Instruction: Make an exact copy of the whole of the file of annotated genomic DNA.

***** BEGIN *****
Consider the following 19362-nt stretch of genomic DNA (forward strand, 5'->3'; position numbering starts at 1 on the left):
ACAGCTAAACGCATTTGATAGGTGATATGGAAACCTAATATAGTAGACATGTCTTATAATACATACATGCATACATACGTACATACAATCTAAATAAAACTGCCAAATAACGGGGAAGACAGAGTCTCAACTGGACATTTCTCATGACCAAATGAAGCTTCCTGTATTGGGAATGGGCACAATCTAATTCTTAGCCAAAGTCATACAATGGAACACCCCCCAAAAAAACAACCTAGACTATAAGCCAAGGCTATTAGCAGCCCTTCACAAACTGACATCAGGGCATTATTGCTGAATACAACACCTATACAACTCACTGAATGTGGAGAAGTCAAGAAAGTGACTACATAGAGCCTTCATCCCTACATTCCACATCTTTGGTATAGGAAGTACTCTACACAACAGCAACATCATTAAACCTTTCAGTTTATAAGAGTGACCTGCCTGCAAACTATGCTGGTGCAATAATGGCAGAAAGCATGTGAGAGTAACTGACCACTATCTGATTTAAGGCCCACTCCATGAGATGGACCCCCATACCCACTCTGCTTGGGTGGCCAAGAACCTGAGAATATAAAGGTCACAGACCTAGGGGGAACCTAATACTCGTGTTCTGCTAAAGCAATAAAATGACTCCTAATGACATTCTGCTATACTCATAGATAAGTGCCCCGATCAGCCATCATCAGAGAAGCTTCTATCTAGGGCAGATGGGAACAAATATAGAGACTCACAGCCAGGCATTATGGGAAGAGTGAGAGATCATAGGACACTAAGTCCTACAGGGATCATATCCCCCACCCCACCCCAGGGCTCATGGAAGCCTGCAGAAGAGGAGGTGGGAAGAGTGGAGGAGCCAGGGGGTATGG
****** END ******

Consider the following 19362-nt stretch of genomic DNA (forward strand, 5'->3'; position numbering starts at 1 on the left):
ACAGCTAAACGCATTTGATAGGTGATATGGAAACCTAATATAGTAGACATGTCTTATAATACATACATGCATACATACGTACATACAATCTAAATAAAACTGCCAAATAACGGGGAAGACAGAGTCTCAACTGGACATTTCTCATGACCAAATGAAGCTTCCTGTATTGGGAATGGGCACAATCTAATTCTTAGCCAAAGTCATACAATGGAACACCCCCCAAAAAAACAACCTAGACTATAAGCCAAGGCTATTAGCAGCCCTTCACAAACTGACATCAGGGCATTATTGCTGAATACAACACCTATACAACTCACTGAATGTGGAGAAGTCAAGAAAGTGACTACATAGAGCCTTCATCCCTACATTCCACATCTTTGGTATAGGAAGTACTCTACACAACAGCAACATCATTAAACCTTTCAGTTTATAAGAGTGACCTGCCTGCAAACTATGCTGGTGCAATAATGGCAGAAAGCATGTGAGAGTAACTGACCACTATCTGATTTAAGGCCCACTCCATGAGATGGACCCCCATACCCACTCTGCTTGGGTGGCCAAGAACCTGAGAATATAAAGGTCACAGACCTAGGGGGAACCTAATACTCGTGTTCTGCTAAAGCAATAAAATGACTCCTAATGACATTCTGCTATACTCATAGATAAGTGCCCCGATCAGCCATCATCAGAGAAGCTTCTATCTAGGGCAGATGGGAACAAATATAGAGACTCACAGCCAGGCATTATGGGAAGAGTGAGAGATCATAGGACACTAAGTCCTACAGGGATCATATCCCCCACCCCACCCCAGGGCTCATGGAAGCCTGCAGAAGAGGAGGTGGGAAGAGTGGAGGAGCCAGGGGGTATGG